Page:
A no-deal will have serious implications in all sectors, but, specifically on the environment, it should be of huge concern.
Greener UK, the coalition of environmental groups, published a report in July setting out how a no-deal would affect the environment, food security and pollution, and their analysis on climate change was stark: “Leaving the EU without a deal would make it harder for the UK to meet its emissions reduction targets in the long term, increase energy bills for consumers and undermine investment in critical energy infrastructure,” the report said.
A no-deal Brexit would mean the UK cutting loose from the European Court of Justice and, in turn, ending participation in the EU Emissions Trading Scheme. Greener UK says this would cause “significant disruption to business and a loss of more than £530 million in auction revenues for the UK government”. A no-deal could lead to a drop in the carbon price, because operators will sell allowances as March 2019 nears, the report said, and a sudden departure from the ETS would “disrupt action to meet the UK’s domestic carbon target, potentially undermining domestic ambition on climate change”.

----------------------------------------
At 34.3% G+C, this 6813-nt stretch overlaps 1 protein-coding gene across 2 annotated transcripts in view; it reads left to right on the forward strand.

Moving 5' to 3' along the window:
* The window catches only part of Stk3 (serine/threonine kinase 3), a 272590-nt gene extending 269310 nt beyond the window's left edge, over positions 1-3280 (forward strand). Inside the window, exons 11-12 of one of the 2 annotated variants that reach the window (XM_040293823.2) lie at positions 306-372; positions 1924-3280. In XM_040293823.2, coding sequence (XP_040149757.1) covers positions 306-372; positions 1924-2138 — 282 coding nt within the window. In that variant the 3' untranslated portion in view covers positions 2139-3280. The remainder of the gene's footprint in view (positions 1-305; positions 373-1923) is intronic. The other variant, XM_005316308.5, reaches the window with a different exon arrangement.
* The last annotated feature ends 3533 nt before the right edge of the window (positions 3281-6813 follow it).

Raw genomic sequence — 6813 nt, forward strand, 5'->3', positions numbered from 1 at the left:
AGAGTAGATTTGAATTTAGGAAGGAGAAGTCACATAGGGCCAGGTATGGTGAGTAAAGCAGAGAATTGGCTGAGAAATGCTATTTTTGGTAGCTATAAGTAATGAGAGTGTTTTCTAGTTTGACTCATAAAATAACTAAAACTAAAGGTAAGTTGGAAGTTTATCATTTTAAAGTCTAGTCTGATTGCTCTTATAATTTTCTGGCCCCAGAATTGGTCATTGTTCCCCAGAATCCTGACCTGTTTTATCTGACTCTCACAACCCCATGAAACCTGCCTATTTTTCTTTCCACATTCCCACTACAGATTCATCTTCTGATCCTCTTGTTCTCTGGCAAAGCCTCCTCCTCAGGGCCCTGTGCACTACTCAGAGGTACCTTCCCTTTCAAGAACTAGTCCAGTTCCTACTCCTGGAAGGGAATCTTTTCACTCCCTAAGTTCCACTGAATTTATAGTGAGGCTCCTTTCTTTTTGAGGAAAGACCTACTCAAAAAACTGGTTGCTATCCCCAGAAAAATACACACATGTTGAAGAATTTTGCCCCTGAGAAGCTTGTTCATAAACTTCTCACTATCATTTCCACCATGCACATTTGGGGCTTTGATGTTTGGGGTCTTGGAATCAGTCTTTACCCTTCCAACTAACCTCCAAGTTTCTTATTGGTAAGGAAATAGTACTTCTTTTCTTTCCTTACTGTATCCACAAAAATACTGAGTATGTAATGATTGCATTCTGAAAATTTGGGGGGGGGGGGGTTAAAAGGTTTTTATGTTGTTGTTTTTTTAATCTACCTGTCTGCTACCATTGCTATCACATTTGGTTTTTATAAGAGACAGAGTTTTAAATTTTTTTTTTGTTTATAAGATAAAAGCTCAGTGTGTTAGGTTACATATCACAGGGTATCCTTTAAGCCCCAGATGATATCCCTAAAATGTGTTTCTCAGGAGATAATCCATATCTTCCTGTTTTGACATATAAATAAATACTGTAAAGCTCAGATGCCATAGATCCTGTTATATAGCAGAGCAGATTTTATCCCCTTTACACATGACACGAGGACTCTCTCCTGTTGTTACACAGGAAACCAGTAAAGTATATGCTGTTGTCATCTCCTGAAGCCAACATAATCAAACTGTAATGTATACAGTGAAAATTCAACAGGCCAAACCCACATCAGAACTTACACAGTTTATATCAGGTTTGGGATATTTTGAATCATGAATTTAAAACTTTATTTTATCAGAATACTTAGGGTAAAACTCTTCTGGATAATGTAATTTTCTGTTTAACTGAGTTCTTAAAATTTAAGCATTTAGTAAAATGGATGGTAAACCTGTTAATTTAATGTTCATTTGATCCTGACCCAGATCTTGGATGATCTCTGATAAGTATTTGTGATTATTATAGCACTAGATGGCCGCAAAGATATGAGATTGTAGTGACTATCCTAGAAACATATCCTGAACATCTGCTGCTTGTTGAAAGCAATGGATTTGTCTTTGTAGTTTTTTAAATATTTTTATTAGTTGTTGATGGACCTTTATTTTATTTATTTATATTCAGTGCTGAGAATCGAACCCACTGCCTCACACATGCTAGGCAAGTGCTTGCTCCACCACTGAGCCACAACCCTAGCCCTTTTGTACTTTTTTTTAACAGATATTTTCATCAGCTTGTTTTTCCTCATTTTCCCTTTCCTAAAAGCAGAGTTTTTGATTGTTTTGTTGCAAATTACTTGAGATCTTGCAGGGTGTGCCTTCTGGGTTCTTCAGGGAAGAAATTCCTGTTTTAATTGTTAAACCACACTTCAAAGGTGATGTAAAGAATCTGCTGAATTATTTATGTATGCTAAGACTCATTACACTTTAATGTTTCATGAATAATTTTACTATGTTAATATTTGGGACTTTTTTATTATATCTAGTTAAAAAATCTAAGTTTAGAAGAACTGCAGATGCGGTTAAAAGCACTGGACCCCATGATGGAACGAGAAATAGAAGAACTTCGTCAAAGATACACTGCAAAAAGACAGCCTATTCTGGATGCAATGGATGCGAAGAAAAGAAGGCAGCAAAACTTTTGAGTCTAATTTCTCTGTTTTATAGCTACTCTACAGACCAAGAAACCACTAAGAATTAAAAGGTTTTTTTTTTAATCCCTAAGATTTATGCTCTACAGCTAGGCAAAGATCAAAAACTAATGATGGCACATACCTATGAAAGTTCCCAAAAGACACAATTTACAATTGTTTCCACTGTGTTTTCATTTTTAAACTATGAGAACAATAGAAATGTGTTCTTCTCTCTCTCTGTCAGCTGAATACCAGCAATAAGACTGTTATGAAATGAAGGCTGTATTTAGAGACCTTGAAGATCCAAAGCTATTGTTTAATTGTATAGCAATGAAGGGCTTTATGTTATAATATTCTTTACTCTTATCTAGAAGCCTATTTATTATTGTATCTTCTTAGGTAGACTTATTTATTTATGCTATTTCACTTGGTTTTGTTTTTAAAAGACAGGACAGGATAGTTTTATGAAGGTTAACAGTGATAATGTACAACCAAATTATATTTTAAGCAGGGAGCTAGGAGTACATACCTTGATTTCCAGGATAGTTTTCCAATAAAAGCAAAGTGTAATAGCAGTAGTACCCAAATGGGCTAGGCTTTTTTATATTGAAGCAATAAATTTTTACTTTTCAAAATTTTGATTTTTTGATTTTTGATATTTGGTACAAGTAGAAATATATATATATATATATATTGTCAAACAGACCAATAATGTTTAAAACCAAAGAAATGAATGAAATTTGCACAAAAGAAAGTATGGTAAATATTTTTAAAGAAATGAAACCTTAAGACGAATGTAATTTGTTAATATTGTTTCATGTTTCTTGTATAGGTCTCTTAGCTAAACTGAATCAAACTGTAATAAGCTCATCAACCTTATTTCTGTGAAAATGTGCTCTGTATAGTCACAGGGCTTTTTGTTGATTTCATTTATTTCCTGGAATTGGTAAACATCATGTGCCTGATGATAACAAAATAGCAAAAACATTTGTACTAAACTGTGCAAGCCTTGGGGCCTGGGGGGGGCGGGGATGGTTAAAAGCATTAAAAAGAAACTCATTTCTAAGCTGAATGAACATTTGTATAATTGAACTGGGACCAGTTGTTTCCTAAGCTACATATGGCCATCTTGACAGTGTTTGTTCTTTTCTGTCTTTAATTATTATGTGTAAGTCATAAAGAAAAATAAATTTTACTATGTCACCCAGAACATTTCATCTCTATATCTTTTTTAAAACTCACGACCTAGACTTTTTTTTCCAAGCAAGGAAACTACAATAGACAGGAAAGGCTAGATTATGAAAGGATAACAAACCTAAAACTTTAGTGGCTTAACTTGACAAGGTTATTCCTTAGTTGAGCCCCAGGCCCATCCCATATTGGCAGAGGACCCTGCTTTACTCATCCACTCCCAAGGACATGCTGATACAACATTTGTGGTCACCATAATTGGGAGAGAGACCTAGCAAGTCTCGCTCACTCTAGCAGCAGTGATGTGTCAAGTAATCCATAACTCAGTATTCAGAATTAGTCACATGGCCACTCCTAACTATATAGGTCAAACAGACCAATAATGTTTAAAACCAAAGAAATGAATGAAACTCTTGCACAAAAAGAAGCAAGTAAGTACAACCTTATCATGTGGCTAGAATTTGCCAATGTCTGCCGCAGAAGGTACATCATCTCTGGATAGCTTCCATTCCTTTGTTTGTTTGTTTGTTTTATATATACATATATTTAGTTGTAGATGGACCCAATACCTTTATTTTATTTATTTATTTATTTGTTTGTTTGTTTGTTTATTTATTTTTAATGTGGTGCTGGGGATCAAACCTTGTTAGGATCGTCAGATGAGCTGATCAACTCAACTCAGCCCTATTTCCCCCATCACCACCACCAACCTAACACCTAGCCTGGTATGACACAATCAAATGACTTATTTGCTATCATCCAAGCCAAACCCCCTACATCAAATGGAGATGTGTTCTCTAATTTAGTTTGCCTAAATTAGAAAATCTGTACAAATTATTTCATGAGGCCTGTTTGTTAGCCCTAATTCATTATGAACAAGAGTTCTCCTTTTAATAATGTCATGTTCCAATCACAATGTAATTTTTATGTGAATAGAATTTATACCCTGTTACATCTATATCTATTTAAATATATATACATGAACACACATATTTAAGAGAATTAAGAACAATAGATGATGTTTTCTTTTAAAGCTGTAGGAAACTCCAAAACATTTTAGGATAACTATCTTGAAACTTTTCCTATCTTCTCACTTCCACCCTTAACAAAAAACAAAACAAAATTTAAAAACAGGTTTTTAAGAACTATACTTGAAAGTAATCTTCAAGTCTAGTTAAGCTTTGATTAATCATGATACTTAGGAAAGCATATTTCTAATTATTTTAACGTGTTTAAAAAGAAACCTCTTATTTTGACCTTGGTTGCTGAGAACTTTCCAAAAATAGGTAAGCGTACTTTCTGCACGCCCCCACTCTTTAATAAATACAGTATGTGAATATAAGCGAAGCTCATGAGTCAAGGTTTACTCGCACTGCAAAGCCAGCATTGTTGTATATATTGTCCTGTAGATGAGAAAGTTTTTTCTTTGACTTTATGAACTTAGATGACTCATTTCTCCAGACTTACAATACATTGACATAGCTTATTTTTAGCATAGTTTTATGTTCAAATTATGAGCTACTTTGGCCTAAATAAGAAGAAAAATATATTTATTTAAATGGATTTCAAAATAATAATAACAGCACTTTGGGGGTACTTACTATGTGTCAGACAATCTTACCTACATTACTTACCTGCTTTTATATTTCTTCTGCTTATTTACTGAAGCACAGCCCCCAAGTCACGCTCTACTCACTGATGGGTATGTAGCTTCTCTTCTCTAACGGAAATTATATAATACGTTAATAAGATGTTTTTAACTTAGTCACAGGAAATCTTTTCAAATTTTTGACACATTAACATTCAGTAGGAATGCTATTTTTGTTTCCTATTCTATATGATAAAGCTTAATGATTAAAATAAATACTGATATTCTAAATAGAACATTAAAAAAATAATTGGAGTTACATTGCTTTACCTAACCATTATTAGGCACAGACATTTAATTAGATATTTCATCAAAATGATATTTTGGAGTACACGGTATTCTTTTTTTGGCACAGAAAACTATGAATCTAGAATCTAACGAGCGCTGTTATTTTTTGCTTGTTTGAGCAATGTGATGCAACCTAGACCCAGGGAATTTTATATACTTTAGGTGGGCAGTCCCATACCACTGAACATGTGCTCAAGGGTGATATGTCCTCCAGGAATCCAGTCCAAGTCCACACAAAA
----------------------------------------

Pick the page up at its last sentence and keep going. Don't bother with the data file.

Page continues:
It would also see the UK leaving the internal energy market, meaning consumer energy bills would increase due to charges added to cross-border electricity trading.
Even if the negotiations result in a deal, there are still ramifications. The Greener UK report cites research by National Grid that leaving the internal energy market could cost the UK £500m – even if there were a deal on Brexit. With the detail of a Brexit deal still to be hammered out, it is unclear whether the UK will stay in the ETS. But departure from the ECJ, a totemic demand of Brexiteers, will see the creation of a new environmental watchdog, which, say campaigners, will weaken enforcement on meeting climate change targets.
If we're going to limit global warming to less than 2C, Australia will need to keep more than 90% of its coal reserves in the ground.